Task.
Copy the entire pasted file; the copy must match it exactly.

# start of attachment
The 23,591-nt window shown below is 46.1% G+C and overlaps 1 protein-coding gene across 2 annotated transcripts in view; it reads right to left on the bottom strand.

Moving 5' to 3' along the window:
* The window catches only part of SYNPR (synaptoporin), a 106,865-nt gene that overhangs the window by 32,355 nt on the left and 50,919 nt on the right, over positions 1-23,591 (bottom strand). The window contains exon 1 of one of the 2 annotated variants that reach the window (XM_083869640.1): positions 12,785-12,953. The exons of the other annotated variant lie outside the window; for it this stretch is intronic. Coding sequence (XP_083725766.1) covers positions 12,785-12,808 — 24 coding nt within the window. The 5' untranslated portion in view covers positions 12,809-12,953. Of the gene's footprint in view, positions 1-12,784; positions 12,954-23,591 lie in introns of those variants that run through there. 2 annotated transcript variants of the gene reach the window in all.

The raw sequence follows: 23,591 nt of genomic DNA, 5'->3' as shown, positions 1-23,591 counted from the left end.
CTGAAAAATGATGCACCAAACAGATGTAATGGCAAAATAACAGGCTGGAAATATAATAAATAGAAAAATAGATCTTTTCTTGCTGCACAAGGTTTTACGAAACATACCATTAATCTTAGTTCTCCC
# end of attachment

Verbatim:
The 23,591-nt window shown below is 46.1% G+C and overlaps 1 protein-coding gene across 2 annotated transcripts in view; it reads right to left on the bottom strand.

Moving 5' to 3' along the window:
* The window catches only part of SYNPR (synaptoporin), a 106,865-nt gene that overhangs the window by 32,355 nt on the left and 50,919 nt on the right, over positions 1-23,591 (bottom strand). The window contains exon 1 of one of the 2 annotated variants that reach the window (XM_083869640.1): positions 12,785-12,953. The exons of the other annotated variant lie outside the window; for it this stretch is intronic. Coding sequence (XP_083725766.1) covers positions 12,785-12,808 — 24 coding nt within the window. The 5' untranslated portion in view covers positions 12,809-12,953. Of the gene's footprint in view, positions 1-12,784; positions 12,954-23,591 lie in introns of those variants that run through there. 2 annotated transcript variants of the gene reach the window in all.

The raw sequence follows: 23,591 nt of genomic DNA, 5'->3' as shown, positions 1-23,591 counted from the left end.
CTGAAAAATGATGCACCAAACAGATGTAATGGCAAAATAACAGGCTGGAAATATAATAAATAGAAAAATAGATCTTTTCTTGCTGCACAAGGTTTTACGAAACATACCATTAATCTTAGTTCTCCC